• the age, health, station, amount and sources of income, vocational skills, employability, estate, liabilities and needs of each of the parties;
  • whether the property award is in lieu of or in addition to alimony;
  • the opportunity of each for future acquisitions of capital assets and income;
  • the contribution or dissipation of each party in the acquisition, preservation, depreciation or appreciation of the marital property, including the contribution of a party as homemaker, husband, or wife;
  • the value of the property set apart to each party;
  • the economic circumstances of each party at the time the division of property is to become effective, including the desirability of awarding the family home or the right to live therein for reasonable periods to the party with whom any children of the marriage will live;
  • whether the property was acquired by gift;
  • the debts of the parties; and
  • tax consequences.

Marital misconduct is not a factor in the distribution of marital property.

The terms and conditions of property division are in the Delaware Code - Title 13 - Chapters: 1504, 1513.

Marital Property vs. Separate Property

Delaware marital property includes assets acquired during a marriage as well as separate items that are brought into a marriage and converted into marital property. Under 13 Del. C. Section 1513(c), the court presumes that all property acquired during a marriage is marital property regardless of title, whether individual or joint.

Property is separate if one spouse owned it before marriage or acquired it during marriage by inheritance or gift. Gifts from one spouse to the other are marital. The spouse who claims sole ownership must produce proof of sole title and sole maintenance, such as a gift tax return or a notarized document executed before, or at the same time as, the transfer. Separate property also includes items purchased with or exchanged for property one spouse acquired before marriage. Appreciation remains separate. A couple may use a prenuptial agreement to exclude property from equitable distribution.

Marital and separate property can become commingled – mixed together. Some couples combine their separate assets intentionally; sometimes it happens because of simply not paying attention. A premarital bank account owned by the husband can become marital property if the wife makes deposits to it, or a house owned by one partner alone can become partially marital property if both spouses pay the mortgage and other expenses.

When the spouses cannot unravel commingled property, the court decides who should receive how much, but these problems can become tricky.

Non-marital property is property that each spouse had before the marriage as well as property exempt under 13 Del. C. Section 1513(b).

Property Defined

Property is either marital or separate, but property in a divorce means “all property acquired by either party subsequent to the marriage except” exempted property, which is separate. Some financial assets, such as retirement accounts, can be very difficult to evaluate and require the assistance of a financial professional, such as a CPA or an actuary.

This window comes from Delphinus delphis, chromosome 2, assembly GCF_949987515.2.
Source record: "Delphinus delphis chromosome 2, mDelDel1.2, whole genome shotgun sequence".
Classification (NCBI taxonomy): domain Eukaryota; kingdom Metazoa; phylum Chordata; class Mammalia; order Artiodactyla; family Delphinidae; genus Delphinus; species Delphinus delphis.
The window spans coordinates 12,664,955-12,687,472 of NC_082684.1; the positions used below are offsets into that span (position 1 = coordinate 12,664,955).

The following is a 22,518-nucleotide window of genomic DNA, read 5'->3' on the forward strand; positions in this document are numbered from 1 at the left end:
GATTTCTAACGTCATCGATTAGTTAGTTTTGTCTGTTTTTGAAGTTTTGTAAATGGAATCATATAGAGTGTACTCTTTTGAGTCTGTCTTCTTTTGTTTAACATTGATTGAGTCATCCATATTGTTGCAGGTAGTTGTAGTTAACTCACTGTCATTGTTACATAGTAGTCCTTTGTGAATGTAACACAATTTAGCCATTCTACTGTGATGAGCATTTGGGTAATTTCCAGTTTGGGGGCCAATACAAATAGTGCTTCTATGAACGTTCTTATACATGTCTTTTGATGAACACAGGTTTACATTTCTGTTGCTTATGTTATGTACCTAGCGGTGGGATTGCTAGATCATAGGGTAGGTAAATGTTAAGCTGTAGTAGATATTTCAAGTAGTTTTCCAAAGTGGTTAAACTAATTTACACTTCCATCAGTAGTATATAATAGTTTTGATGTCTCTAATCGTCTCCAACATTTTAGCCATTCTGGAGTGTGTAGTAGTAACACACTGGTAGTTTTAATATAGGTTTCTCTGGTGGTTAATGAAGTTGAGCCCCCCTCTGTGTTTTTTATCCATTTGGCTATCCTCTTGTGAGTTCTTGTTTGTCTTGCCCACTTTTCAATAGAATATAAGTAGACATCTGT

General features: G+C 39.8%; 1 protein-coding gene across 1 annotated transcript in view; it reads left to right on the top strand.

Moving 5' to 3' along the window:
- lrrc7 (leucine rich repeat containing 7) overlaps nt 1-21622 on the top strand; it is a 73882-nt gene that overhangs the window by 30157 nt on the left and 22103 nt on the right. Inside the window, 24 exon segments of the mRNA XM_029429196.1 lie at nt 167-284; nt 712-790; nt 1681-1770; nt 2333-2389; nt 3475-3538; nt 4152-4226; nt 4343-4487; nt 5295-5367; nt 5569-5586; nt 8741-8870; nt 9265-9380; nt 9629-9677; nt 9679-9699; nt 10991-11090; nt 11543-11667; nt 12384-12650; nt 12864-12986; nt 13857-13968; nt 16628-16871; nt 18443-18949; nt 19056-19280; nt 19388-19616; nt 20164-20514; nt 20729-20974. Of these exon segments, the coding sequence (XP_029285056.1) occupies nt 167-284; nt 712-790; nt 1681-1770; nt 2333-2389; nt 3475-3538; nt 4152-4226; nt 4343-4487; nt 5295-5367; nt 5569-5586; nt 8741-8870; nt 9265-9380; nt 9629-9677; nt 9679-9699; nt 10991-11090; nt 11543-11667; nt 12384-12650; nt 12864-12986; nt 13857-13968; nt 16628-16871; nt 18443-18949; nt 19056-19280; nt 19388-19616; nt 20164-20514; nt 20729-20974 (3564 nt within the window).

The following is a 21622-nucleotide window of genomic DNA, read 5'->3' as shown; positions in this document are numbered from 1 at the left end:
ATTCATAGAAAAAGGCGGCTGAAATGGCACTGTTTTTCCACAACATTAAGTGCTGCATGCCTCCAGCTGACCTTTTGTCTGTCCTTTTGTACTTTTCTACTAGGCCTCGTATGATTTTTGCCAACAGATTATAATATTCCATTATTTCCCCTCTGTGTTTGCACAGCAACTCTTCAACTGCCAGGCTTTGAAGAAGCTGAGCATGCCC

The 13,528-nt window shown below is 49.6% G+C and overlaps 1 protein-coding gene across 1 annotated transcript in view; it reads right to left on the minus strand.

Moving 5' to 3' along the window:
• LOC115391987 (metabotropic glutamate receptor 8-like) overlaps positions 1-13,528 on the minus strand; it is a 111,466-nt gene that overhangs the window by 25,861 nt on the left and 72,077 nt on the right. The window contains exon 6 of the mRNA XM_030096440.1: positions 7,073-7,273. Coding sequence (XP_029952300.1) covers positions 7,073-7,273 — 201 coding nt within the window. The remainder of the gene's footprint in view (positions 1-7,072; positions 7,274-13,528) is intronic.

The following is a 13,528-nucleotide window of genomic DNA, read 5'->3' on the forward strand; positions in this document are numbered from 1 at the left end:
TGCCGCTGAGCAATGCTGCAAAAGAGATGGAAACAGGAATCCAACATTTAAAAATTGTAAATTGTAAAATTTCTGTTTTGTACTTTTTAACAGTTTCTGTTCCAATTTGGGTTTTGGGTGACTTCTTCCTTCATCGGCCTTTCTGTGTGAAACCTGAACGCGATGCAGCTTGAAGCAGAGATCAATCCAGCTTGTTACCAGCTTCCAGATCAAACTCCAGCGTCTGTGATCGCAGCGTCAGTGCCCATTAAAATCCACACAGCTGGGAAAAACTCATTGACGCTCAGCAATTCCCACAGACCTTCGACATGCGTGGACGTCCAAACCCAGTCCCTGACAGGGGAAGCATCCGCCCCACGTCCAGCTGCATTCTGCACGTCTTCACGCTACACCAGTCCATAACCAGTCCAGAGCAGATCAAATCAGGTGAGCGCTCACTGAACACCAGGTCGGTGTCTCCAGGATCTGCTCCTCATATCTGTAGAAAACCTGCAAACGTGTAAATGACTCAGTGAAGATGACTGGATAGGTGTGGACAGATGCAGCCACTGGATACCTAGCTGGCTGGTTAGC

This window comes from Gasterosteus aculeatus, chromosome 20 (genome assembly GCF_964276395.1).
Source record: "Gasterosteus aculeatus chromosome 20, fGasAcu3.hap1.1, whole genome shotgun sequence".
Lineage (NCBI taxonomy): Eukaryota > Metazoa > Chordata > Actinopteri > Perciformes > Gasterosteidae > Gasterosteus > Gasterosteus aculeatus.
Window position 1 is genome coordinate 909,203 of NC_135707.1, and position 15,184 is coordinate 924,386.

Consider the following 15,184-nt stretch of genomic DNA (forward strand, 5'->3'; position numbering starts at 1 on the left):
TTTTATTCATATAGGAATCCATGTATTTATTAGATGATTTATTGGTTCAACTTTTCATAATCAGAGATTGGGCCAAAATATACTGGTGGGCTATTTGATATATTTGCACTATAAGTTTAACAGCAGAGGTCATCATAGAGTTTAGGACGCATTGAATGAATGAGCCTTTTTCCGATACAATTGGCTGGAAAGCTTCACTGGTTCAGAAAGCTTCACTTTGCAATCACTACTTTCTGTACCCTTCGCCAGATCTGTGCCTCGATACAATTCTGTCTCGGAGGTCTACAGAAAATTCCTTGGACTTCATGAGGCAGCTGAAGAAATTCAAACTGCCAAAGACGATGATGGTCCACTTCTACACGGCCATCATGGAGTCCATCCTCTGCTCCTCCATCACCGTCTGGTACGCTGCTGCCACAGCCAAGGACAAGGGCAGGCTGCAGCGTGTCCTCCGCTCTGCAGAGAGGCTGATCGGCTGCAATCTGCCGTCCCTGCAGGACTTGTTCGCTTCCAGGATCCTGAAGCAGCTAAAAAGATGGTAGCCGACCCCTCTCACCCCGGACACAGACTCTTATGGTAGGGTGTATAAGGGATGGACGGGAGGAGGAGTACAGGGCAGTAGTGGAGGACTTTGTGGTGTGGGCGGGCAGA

Valuing and Dividing Property

First, the court goes through a discovery process classifying property, separate or marital, and placing a value on all property and debt. Finally, it distributes the marital assets between the two parties in an equitable fashion.

Spouses can divide assets by assigning certain items to each spouse, possibly with an equalizing payment if one spouse gets substantially more than the other, or by selling property and dividing the proceeds. They can also agree to continue to own property together. While many people aren't thrilled about this, as it requires an ongoing relationship related to something other than the kids, some couples agree to keep the family home until children are out of school. Others may keep investment property hoping it will increase in value.

The couple - or the court - must also assign all debt accrued during the marriage, including mortgages, car loans and credit card debts, to one of the spouses.

The Marital Home

Spouses can:

  • sell the house and divide the equity, which is the amount left after satisfying the mortgage;
  • agree to a buy out, where one spouse sells his or her half of the equity and the other becomes sole owner of the property; or
  • continue to own the house together. The third option does not appeal to many because it requires continuing contact, but some couples agree to keep the family home until children are out of school.

Pensions and Retirement Accounts

In Delaware, vested pensions are marital property. A pension vests when all the requirements to receive the pension have been met. Unvested pensions are also marital property. Until the pension has vested, the person under whom the pension is maintained has only an expectancy of interest in the pension.

Several different methods of valuation are used in determining how much a marital asset is worth, depending upon the asset to be valued and the level of agreement between the parties. Courts generally accept the value when the spouses mutually agree on a value of a particular asset. Experts may be retained by the parties or by the courts to determine the value of marital assets if the parties cannot agree. Such experts may include accountants, real estate or business appraisers, or pension valuators. The use of experts adds to the cost of the divorce." http://In Delaware, the court generally accepts a fair and reasonable property division the parties agree to, but if the parties cannot agree, the Family Court divides the property within the Judgment of Divorce.

Please do not hesitate to ask me any additional questions that you may have with regard to this matter. It would be my pleasure to continue to assist you.

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Expert:  Attyadvisor replied 4 months ago.